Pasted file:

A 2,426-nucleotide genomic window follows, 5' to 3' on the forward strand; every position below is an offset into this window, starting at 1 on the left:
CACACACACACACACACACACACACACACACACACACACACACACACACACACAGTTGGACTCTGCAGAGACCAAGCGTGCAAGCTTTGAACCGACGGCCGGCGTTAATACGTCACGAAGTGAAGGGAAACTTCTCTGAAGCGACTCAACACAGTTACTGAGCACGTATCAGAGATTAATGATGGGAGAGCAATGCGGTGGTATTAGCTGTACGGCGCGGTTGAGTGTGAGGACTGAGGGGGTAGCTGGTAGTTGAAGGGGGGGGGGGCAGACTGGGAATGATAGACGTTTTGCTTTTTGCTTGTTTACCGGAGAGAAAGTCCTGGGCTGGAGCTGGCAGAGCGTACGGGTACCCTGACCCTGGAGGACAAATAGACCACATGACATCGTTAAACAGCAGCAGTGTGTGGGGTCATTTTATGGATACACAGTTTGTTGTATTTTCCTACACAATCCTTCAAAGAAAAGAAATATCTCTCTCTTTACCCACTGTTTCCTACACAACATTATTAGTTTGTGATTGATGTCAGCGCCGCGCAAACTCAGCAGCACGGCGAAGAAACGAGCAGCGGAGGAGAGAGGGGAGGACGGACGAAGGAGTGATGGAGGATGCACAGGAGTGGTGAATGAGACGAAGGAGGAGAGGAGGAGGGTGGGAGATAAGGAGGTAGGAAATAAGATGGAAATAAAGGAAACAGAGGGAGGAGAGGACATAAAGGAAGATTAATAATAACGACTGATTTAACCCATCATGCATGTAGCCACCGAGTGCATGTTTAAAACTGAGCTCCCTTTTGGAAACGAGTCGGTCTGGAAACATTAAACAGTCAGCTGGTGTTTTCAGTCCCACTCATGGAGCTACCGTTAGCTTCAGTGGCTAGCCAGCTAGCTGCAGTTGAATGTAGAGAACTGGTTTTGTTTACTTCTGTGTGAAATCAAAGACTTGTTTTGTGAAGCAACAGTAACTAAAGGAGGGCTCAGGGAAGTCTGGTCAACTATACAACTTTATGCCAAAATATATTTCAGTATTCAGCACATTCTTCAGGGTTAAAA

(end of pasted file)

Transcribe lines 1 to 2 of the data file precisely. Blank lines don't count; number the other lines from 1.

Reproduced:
A 2,426-nucleotide genomic window follows, 5' to 3' on the forward strand; every position below is an offset into this window, starting at 1 on the left:
CACACACACACACACACACACACACACACACACACACACACACACACACACACAGTTGGACTCTGCAGAGACCAAGCGTGCAAGCTTTGAACCGACGGCCGGCGTTAATACGTCACGAAGTGAAGGGAAACTTCTCTGAAGCGACTCAACACAGTTACTGAGCACGTATCAGAGATTAATGATGGGAGAGCAATGCGGTGGTATTAGCTGTACGGCGCGGTTGAGTGTGAGGACTGAGGGGGTAGCTGGTAGTTGAAGGGGGGGGGGGCAGACTGGGAATGATAGACGTTTTGCTTTTTGCTTGTTTACCGGAGAGAAAGTCCTGGGCTGGAGCTGGCAGAGCGTACGGGTACCCTGACCCTGGAGGACAAATAGACCACATGACATCGTTAAACAGCAGCAGTGTGTGGGGTCATTTTATGGATACACAGTTTGTTGTATTTTCCTACACAATCCTTCAAAGAAAAGAAATATCTCTCTCTTTACCCACTGTTTCCTACACAACATTATTAGTTTGTGATTGATGTCAGCGCCGCGCAAACTCAGCAGCACGGCGAAGAAACGAGCAGCGGAGGAGAGAGGGGAGGACGGACGAAGGAGTGATGGAGGATGCACAGGAGTGGTGAATGAGACGAAGGAGGAGAGGAGGAGGGTGGGAGATAAGGAGGTAGGAAATAAGATGGAAATAAAGGAAACAGAGGGAGGAGAGGACATAAAGGAAGATTAATAATAACGACTGATTTAACCCATCATGCATGTAGCCACCGAGTGCATGTTTAAAACTGAGCTCCCTTTTGGAAACGAGTCGGTCTGGAAACATTAAACAGTCAGCTGGTGTTTTCAGTCCCACTCATGGAGCTACCGTTAGCTTCAGTGGCTAGCCAGCTAGCTGCAGTTGAATGTAGAGAACTGGTTTTGTTTACTTCTGTGTGAAATCAAAGACTTGTTTTGTGAAGCAACAGTAACTAAAGGAGGGCTCAGGGAAGTCTGGTCAACTATACAACTTTATGCCAAAATATATTTCAGTATTCAGCACATTCTTCAGGGTTAAAA